Thank you for your continued support in these difficult times. Since our office and factory are in a rural area, our staff travel to work individually by car and we have enough space to maintain social distancing, so in consultation with our staff, we have decided to remain open for business unless government policy changes.
We are still able to despatch most of our products, however, the ones listed below (that are made by other manufacturers) will not be available for a while.
Tableware (Coasters & Placemats) and Wallpaper.
Our despatch times are normal, but Royal Mail & Parcelforce delivery times are varying depending on location - some parcels arrive next day and others are taking up to 10 days, which we have no control over.
Why The Francis Frith Collection is so significant today
About Francis Frith and our Company
What's so special about the Archive anyway?
Francis Frith’s legacy to us today is of immense significance and
value. The magnificent archive of evocative historical photographs
that he and the Frith company photographers created between 1860 and
1970 is a unique and unrivalled record of the changing face of
Britain over 110 years of amazing physical and social transformation.
There is no other photographic collection of its kind which is so
comprehensively recorded and accurately dated, which has such wide
geographic scope and yet covers so many locations in depth. Many of
the locations in the Frith inventory were revisited regularly by the
photographers over the years so the Frith company could update the
views that were sold, resulting in a series of images that illustrate
detailed changes in the locations portrayed over a gradual period of
time. It is this sheer wealth of visual data, the painstaking
chronicle of change in dress, transport, streets, public buildings,
housing and landscape that captivates us so much today. The images in
The Francis Frith Collection are increasingly used as visual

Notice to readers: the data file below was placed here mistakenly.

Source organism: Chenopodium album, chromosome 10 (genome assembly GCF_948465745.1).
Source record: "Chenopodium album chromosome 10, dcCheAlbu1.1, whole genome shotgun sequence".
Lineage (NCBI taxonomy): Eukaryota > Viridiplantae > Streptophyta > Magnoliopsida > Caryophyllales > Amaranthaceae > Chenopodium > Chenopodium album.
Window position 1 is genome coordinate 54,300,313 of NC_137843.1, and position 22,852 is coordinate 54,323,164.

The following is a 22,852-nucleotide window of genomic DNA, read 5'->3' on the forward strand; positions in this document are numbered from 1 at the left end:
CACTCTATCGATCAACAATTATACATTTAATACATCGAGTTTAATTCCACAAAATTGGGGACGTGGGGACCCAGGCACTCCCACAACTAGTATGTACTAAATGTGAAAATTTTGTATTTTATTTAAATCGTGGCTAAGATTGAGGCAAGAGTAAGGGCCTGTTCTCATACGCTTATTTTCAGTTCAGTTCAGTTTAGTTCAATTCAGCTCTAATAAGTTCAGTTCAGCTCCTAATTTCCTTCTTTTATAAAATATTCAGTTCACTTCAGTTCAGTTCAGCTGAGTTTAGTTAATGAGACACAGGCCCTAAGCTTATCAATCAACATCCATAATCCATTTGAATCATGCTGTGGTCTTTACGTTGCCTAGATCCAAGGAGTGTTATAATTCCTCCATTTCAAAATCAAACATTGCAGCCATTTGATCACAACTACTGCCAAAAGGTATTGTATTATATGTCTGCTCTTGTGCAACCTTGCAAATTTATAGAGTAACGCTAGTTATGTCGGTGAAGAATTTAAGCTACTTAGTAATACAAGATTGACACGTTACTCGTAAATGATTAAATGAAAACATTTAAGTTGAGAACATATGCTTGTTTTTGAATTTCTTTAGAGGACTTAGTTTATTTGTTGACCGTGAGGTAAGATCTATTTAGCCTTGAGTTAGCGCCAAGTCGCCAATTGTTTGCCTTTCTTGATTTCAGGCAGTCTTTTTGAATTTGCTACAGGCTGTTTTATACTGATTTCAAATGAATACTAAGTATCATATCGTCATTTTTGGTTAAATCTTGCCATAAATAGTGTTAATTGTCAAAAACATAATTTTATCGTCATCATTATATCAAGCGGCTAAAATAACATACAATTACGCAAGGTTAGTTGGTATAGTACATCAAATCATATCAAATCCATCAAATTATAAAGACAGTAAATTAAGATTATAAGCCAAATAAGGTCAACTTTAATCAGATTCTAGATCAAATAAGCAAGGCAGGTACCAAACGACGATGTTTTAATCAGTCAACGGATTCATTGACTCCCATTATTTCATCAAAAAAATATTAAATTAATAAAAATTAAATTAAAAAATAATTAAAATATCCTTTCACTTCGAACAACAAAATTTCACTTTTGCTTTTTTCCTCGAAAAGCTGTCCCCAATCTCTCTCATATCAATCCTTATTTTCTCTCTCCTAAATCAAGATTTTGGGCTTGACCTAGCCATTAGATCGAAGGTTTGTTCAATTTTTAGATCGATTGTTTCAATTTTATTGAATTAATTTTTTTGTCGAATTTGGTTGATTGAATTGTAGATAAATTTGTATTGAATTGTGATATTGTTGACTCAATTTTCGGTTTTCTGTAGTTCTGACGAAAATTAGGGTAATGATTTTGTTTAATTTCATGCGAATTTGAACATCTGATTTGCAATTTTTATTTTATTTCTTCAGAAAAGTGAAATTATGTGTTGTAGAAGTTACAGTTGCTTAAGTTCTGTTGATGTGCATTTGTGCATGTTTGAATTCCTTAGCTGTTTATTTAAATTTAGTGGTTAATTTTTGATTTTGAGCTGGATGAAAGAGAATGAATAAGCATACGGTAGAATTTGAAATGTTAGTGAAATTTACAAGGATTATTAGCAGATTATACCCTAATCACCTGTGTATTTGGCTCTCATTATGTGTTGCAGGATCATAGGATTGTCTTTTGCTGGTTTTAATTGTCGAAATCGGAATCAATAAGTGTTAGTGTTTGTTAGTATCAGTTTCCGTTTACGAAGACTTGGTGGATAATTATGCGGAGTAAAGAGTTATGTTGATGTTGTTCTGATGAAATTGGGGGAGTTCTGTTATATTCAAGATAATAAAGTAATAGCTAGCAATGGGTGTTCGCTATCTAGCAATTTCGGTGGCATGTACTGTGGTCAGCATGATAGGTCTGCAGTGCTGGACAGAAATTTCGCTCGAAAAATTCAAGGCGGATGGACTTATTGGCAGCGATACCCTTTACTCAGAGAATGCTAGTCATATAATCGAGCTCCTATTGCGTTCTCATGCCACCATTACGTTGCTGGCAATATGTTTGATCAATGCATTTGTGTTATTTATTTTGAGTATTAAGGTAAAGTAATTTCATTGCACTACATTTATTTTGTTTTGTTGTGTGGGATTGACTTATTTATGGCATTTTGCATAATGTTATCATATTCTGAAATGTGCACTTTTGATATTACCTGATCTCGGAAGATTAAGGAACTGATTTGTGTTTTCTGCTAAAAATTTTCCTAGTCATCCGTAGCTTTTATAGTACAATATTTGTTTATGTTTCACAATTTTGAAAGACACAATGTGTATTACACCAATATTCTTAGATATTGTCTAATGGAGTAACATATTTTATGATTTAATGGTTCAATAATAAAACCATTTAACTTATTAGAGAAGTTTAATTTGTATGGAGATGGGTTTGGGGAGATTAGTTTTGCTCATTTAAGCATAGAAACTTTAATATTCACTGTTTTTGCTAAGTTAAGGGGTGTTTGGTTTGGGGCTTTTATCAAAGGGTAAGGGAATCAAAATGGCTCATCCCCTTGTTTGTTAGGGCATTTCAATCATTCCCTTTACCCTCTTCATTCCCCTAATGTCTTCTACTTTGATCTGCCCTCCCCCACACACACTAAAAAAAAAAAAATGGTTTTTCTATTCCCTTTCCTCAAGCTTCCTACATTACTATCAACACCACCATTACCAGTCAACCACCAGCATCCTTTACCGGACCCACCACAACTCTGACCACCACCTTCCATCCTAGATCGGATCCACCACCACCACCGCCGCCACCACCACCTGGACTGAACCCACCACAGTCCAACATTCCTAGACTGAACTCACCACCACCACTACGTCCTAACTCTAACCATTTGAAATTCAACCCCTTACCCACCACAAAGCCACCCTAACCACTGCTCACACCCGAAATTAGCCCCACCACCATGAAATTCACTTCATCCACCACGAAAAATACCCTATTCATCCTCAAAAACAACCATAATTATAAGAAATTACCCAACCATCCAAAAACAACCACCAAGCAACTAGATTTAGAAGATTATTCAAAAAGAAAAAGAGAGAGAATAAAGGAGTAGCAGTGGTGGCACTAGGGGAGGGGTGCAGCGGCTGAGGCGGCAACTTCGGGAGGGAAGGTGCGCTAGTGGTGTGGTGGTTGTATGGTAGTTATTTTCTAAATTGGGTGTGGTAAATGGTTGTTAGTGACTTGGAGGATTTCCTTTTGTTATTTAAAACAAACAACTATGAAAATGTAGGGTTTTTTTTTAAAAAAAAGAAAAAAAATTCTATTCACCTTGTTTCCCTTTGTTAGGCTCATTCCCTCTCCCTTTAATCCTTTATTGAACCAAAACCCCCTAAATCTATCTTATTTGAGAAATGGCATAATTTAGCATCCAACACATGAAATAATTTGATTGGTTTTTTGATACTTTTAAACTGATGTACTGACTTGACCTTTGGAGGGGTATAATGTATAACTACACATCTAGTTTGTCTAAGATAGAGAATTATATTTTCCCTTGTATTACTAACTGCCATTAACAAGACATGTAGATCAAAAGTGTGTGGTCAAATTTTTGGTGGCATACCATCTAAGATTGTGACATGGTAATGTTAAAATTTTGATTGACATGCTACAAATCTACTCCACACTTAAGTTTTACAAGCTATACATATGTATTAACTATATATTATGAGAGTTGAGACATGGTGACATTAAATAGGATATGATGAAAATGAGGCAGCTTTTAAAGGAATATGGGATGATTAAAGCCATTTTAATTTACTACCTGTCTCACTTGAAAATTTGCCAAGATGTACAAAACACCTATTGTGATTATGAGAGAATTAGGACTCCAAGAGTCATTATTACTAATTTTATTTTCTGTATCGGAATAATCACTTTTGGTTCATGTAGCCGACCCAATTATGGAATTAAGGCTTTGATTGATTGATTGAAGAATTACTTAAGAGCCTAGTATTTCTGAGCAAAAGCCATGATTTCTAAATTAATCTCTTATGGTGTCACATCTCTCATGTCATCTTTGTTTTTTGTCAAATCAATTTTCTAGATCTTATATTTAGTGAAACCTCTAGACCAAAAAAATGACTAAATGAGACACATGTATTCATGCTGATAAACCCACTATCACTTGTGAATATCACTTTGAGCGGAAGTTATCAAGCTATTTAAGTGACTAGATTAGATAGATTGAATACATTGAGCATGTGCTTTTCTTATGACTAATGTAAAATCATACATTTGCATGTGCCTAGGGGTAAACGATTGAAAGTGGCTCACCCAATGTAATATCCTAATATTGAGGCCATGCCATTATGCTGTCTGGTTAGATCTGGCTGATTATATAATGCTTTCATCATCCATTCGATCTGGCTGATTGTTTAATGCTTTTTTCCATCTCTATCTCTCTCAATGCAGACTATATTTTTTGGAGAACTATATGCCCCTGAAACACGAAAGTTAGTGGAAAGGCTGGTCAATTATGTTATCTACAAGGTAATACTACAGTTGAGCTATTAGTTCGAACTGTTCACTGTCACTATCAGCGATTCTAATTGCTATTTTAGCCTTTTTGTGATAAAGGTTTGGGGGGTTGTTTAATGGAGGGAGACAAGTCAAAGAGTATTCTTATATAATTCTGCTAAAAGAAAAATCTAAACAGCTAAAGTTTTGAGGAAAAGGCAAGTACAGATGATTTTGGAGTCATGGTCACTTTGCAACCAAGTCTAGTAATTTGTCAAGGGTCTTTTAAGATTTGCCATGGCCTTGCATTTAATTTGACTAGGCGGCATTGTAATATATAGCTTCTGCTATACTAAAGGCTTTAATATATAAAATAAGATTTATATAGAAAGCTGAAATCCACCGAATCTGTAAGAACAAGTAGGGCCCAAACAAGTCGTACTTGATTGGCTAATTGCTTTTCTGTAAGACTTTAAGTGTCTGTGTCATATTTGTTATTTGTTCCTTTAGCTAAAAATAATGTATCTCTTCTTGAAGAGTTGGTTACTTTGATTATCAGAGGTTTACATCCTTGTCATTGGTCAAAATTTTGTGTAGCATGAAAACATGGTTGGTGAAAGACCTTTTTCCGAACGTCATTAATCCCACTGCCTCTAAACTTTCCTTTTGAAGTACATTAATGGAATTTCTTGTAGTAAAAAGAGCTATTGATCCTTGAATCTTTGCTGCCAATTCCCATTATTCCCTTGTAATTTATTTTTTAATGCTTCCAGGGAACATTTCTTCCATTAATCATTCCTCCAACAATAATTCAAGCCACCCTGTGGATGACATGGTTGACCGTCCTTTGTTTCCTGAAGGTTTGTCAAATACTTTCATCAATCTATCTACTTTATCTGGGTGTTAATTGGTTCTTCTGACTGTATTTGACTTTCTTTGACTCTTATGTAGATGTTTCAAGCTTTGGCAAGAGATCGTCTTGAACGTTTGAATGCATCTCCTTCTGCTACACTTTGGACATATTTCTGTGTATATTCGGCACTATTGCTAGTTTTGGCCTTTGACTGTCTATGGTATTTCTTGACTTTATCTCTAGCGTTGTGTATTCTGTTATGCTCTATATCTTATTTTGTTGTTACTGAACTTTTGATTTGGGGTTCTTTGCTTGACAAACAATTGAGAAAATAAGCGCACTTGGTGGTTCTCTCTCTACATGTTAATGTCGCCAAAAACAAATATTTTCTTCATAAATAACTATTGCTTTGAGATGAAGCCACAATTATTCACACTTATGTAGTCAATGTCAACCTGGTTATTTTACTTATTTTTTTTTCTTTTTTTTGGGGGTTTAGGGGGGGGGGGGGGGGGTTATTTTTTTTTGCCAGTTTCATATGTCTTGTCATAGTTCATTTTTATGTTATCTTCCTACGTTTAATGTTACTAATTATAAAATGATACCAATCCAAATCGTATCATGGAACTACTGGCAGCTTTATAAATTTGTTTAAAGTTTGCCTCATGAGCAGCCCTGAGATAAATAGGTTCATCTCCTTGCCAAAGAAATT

resources, by social historians, by researchers into genealogy and
ancestry, by architects, conservation societies and town planners,
and by teachers involved in local history projects.
The widespread recognition of the topographical scope and
historical value of the Frith archive was why the BBC commissioned
a 10-part television series about Francis Frith and his
achievement, called ‘Britain’s First Photo Album’. This was
presented by John Sergeant and first broadcast in 2012, with an
accompanying book of the series published by The Francis Frith
(Available to buy here)
The Frith photographs show a fascinating record of Britain in the
past. They record people who lived in times very different from
our own, wealthy and poor, stylish or ragged, chronicling them at
work, rest and play. These images do not show an imagined
Britain of a film set: real people gaze back to us from these
photographs, people whose names we usually do not know, captured
forever by the camera’s lens in a moment of time as they were
doing many of the things we do today – busily working, doing
their shopping, holidaying and seeing the sights, or just
standing around holding conversations – before they moved out of
frame and back into their lives.
The Frith photographic archive is a priceless, enthralling and
nationally important photographic pageant of British places, life and
character. Thanks are due to the three men who made it possible for
everyone to see and enjoy this treasure trove of historic imagery
today: Bill Jay, who saved the photographic archive from being
destroyed; John Buck, who took it over and made it available to
everyone in its present incarnation; and of course, the man whose
vision and determination made it all possible – the remarkable